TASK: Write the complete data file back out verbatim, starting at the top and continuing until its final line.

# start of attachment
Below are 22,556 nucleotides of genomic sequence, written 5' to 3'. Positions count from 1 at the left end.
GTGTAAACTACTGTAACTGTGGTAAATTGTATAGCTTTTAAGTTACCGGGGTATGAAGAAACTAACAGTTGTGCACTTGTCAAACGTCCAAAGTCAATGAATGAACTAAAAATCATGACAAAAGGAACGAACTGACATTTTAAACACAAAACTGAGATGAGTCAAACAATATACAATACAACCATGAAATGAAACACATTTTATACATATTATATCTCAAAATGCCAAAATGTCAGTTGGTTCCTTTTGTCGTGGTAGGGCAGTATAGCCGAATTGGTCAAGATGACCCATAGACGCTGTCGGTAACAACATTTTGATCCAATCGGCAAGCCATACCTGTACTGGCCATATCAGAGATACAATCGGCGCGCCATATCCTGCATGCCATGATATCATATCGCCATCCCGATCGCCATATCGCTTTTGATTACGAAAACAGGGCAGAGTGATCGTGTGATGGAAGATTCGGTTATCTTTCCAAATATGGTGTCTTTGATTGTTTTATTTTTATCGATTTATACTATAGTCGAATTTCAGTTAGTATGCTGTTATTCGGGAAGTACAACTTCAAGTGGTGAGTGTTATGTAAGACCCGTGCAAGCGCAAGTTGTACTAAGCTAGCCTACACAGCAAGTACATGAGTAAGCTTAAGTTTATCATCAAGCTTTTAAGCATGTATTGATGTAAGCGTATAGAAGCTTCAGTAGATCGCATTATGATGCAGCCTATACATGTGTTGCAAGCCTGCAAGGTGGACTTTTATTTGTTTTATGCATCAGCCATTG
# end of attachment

Below are 22,556 nucleotides of genomic sequence, written 5' to 3'. Positions count from 1 at the left end.
GTGTAAACTACTGTAACTGTGGTAAATTGTATAGCTTTTAAGTTACCGGGGTATGAAGAAACTAACAGTTGTGCACTTGTCAAACGTCCAAAGTCAATGAATGAACTAAAAATCATGACAAAAGGAACGAACTGACATTTTAAACACAAAACTGAGATGAGTCAAACAATATACAATACAACCATGAAATGAAACACATTTTATACATATTATATCTCAAAATGCCAAAATGTCAGTTGGTTCCTTTTGTCGTGGTAGGGCAGTATAGCCGAATTGGTCAAGATGACCCATAGACGCTGTCGGTAACAACATTTTGATCCAATCGGCAAGCCATACCTGTACTGGCCATATCAGAGATACAATCGGCGCGCCATATCCTGCATGCCATGATATCATATCGCCATCCCGATCGCCATATCGCTTTTGATTACGAAAACAGGGCAGAGTGATCGTGTGATGGAAGATTCGGTTATCTTTCCAAATATGGTGTCTTTGATTGTTTTATTTTTATCGATTTATACTATAGTCGAATTTCAGTTAGTATGCTGTTATTCGGGAAGTACAACTTCAAGTGGTGAGTGTTATGTAAGACCCGTGCAAGCGCAAGTTGTACTAAGCTAGCCTACACAGCAAGTACATGAGTAAGCTTAAGTTTATCATCAAGCTTTTAAGCATGTATTGATGTAAGCGTATAGAAGCTTCAGTAGATCGCATTATGATGCAGCCTATACATGTGTTGCAAGCCTGCAAGGTGGACTTTTATTTGTTTTATGCATCAGCCATTG